What Does 7nm, 10nm Mean In Mobile CPUs?
Apple showed off the A12 Bionic mobile processors last year with the launch of the iPhone XS, iPhone XS Max and the iPhone XR. It was the first smartphone chipset to be built on a 7nm fabrication process. Soon after, chipset manufacturers including Qualcomm, Huawei released their 7nm mobile System on Chip (SoC) named Snapdragon 855 and Kirin 980 respectively. But what does ‘nm’ mean in CPUs and does reducing the size of the processor really change anything?
Understanding The Composition Of CPUs
Every CPU whether it is of a mobile device or a personal computer is comprised up of billions of tiny transistors, which is a semiconductor used to amplify or switch electronic signals and electrical power. The transistors essentially act as electrical gates which switch on and off to facilitate calculations. This obviously requires power to function. So theoretically, if a transistor is made smaller, it will use a lesser amount of power. This is because of the transistor’s ability to store electric charge decreases.
CPUs are manufactured using photolithography, which is a process where an image of the CPU and its components is etched drawn onto a piece of silicon, which is created from sand. The method of how this is achieved is referred to as the process node. The measure of how small the transistors can be made is counted in ‘nm’ which is the short form of nanometer and is a minuscule size. Notably, the first transistor that was ever created in 1971 measured 10µm which means 10 micrometres. It is also a small size in its own merit but is nowhere near the size we have achieved using the technology available today.
Does A Smaller Size Of CPU Matter?
So, if a manufacturer claims that the newest CPU it has employed is smaller in size and will thus improve performance and efficiency, is it a correct thing to say? Well, technically yes as the power efficiency is improved by a smaller size of the chipset as explained above. Performance is also an aspect which is affected but not necessarily in a big way. While the faster a transistor toggles itself on and off, the better performance a device will have. But the difference can change with every manufacturer. Apple, Huawei and Qualcomm all have achieved 7nm fabrication process for their processors, but the performance differs a significant margin with each device.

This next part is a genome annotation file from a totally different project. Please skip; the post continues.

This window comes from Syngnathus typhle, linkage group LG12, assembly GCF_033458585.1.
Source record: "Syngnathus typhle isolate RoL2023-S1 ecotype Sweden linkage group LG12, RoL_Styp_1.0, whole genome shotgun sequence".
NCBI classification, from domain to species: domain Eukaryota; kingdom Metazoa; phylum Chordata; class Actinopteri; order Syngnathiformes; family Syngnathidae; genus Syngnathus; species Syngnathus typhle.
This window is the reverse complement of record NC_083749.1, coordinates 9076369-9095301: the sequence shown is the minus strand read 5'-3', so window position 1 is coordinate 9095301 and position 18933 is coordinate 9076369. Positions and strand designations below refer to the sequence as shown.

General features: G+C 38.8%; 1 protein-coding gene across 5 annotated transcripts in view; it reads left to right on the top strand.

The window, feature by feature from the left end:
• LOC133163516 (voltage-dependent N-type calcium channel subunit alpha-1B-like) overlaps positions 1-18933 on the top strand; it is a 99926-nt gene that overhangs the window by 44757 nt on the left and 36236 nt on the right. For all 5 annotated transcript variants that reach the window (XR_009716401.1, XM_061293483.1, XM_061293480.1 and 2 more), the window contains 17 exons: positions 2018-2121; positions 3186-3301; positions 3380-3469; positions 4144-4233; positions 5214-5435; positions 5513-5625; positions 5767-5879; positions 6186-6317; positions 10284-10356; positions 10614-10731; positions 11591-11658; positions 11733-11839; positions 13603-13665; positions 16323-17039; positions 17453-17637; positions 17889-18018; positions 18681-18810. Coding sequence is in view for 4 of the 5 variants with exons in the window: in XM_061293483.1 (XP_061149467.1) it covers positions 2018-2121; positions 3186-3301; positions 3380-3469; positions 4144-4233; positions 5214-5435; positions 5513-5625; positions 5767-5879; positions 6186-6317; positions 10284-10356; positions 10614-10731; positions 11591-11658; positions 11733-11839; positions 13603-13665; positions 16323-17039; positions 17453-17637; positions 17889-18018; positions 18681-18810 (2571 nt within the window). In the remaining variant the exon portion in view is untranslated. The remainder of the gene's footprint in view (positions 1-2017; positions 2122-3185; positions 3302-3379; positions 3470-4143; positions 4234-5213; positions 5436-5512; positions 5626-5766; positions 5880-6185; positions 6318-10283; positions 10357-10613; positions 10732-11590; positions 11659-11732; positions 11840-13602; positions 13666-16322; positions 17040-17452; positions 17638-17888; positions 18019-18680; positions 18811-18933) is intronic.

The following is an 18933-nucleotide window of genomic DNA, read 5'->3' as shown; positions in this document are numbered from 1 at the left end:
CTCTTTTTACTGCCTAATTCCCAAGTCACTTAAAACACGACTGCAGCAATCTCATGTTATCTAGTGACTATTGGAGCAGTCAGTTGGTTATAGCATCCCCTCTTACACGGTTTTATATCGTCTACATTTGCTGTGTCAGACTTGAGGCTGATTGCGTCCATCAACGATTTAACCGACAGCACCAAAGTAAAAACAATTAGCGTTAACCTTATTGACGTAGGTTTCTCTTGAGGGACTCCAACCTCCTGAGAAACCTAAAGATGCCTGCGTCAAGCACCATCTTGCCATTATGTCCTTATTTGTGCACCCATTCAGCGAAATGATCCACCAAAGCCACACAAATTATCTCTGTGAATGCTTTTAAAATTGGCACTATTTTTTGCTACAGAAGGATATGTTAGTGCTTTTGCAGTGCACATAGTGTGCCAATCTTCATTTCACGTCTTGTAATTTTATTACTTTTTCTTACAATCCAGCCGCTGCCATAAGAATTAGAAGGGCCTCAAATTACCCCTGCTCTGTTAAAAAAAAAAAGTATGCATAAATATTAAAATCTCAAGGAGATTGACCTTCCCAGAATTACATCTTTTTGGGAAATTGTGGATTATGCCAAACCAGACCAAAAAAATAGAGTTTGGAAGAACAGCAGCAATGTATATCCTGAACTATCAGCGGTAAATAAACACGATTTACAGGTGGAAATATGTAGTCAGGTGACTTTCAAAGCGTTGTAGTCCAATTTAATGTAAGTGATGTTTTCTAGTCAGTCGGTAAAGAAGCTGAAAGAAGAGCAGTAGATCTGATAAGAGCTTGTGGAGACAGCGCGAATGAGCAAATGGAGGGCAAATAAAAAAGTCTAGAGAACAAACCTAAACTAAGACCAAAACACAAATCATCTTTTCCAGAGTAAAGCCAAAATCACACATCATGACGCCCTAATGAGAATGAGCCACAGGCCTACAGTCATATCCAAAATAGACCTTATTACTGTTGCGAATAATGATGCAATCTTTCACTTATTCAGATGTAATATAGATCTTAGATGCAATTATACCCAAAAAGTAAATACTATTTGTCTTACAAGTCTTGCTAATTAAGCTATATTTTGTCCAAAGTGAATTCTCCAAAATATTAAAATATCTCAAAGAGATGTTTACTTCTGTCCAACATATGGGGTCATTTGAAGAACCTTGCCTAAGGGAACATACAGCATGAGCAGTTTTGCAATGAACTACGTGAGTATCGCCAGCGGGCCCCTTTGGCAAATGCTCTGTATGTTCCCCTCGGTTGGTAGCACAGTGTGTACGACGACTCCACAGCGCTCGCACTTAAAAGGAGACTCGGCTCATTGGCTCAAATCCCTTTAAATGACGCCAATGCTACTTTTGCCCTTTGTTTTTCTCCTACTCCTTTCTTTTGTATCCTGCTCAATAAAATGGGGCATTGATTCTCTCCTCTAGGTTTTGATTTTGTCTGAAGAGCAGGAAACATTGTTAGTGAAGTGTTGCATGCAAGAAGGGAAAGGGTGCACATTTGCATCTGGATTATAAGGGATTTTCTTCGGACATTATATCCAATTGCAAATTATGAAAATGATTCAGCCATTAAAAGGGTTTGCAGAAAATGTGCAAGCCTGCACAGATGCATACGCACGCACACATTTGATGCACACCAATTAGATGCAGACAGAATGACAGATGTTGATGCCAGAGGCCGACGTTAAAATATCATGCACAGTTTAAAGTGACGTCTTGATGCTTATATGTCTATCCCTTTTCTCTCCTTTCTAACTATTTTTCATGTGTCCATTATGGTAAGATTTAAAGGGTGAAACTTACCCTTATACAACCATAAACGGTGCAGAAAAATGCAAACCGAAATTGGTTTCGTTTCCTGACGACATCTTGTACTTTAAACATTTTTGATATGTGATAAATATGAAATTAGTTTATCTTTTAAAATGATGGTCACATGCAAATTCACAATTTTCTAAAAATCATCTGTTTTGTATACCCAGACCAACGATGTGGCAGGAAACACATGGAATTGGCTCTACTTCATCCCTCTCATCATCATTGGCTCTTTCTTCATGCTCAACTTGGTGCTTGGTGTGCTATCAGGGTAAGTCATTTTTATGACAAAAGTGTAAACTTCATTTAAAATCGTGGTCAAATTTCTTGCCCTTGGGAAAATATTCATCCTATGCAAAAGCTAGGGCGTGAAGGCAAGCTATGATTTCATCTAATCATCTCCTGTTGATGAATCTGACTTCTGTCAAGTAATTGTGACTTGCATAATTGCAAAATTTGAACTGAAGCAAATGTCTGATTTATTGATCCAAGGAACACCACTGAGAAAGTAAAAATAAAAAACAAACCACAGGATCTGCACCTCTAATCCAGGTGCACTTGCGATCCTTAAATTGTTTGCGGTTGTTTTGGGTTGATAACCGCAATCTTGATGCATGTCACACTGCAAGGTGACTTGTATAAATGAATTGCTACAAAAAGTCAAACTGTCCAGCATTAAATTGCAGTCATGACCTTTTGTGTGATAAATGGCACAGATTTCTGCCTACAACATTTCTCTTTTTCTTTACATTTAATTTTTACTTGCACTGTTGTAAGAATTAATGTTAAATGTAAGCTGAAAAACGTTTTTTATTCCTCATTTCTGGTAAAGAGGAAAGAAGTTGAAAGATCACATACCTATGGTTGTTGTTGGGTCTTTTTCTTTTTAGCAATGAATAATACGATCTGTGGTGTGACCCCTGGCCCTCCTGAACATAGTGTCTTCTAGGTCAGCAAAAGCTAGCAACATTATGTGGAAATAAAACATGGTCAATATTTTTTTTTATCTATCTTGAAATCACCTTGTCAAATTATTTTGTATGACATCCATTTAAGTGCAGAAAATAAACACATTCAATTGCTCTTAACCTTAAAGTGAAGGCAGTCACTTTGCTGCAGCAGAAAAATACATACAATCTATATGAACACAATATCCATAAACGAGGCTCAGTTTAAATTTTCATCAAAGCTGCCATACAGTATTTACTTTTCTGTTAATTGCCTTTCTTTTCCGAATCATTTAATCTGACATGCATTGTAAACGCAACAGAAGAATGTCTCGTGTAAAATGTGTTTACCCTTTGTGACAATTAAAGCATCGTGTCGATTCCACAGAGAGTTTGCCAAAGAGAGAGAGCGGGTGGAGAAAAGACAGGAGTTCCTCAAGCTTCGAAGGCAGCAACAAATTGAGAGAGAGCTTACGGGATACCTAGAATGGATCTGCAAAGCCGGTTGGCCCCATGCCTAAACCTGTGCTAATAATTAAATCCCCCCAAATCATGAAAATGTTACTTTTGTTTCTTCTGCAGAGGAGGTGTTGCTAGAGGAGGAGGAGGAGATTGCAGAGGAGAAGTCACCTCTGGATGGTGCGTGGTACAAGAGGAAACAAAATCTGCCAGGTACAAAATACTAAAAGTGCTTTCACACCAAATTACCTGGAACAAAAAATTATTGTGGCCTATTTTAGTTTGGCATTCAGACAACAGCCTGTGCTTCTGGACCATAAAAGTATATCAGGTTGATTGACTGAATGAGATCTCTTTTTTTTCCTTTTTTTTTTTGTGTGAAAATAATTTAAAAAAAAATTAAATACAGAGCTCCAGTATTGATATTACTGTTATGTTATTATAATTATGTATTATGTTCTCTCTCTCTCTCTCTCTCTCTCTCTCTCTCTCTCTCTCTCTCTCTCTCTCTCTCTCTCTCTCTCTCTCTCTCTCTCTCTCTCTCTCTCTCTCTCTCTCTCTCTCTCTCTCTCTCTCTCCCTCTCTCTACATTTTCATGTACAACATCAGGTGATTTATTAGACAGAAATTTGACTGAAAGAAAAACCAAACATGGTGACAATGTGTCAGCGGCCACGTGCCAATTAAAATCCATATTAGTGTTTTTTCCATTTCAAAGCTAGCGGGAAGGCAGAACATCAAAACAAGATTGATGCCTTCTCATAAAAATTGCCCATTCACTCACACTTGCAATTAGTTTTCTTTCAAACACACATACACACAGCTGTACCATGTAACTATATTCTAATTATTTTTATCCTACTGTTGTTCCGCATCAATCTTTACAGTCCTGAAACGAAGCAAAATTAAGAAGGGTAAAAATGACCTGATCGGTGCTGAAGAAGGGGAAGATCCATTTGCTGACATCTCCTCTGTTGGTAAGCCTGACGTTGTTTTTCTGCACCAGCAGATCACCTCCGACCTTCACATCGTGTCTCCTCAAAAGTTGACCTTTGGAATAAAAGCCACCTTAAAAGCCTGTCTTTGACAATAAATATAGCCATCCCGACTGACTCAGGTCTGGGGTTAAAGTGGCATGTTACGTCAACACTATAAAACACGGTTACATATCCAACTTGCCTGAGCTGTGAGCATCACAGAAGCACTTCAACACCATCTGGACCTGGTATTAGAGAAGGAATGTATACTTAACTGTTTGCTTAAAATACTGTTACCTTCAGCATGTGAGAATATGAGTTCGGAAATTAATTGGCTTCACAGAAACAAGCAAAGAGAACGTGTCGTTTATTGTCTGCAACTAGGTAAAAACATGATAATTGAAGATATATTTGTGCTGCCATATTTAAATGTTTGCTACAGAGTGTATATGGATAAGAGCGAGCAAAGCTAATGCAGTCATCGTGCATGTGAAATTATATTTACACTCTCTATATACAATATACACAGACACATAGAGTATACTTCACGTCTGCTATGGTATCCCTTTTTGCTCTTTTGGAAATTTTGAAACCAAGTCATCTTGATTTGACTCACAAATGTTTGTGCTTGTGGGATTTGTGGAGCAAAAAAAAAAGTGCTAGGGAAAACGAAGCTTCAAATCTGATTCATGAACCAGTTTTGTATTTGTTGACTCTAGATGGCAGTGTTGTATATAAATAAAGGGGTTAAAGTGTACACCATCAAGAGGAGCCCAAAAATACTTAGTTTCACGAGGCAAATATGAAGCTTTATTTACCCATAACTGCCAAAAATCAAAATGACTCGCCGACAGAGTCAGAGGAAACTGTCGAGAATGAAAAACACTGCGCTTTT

A way that manufacturers tackle performance difference is by providing better cooling technology with their CPU. Heating in a CPU can cause its performance to throttle, which means it will adjust the clock speed of the CPU based on the amount of heat it is currently generating. So more heating would cause the clock speed to decrease, ultimately affecting the performance of the device.
What’s Next For Mobile CPUs
The biggest change with the reduction in the size of processors will be seen on mobile devices. With major manufacturers already making the switch to 7nm technology for manufacturing the mobile processors, the next obvious step will be to go even further. A few weeks ago, reports claimed that Apple may introduce 5nm SoCs in iPhones starting the year 2021. This would implicate even better battery life and a significant performance boost. More chipset manufacturers like Qualcomm, Samsung and Huawei will also most probably make the switch by the same year.
Downsides Of A Smaller Mobile Processor
No matter how much faster or efficient a smaller transistor size makes a mobile CPU, there are downsides. The most prevalent is the manufacturing of smaller chips. 7nm is already a substantially small number and going even smaller than that is not an easy process. Another problem with smaller SoCs is called ‘leakage’. It is a measure of the electrical charge the transistor allows to pass when it is off. This would mean that the transistor that allows more current to pass when the CPU is idle would consume more power. This drains battery faster and would certainly not be an ideal choice to be installed in devices. Smaller transistors are tricky to manufacture, which increases the chances of leakage if anything goes wrong in the production.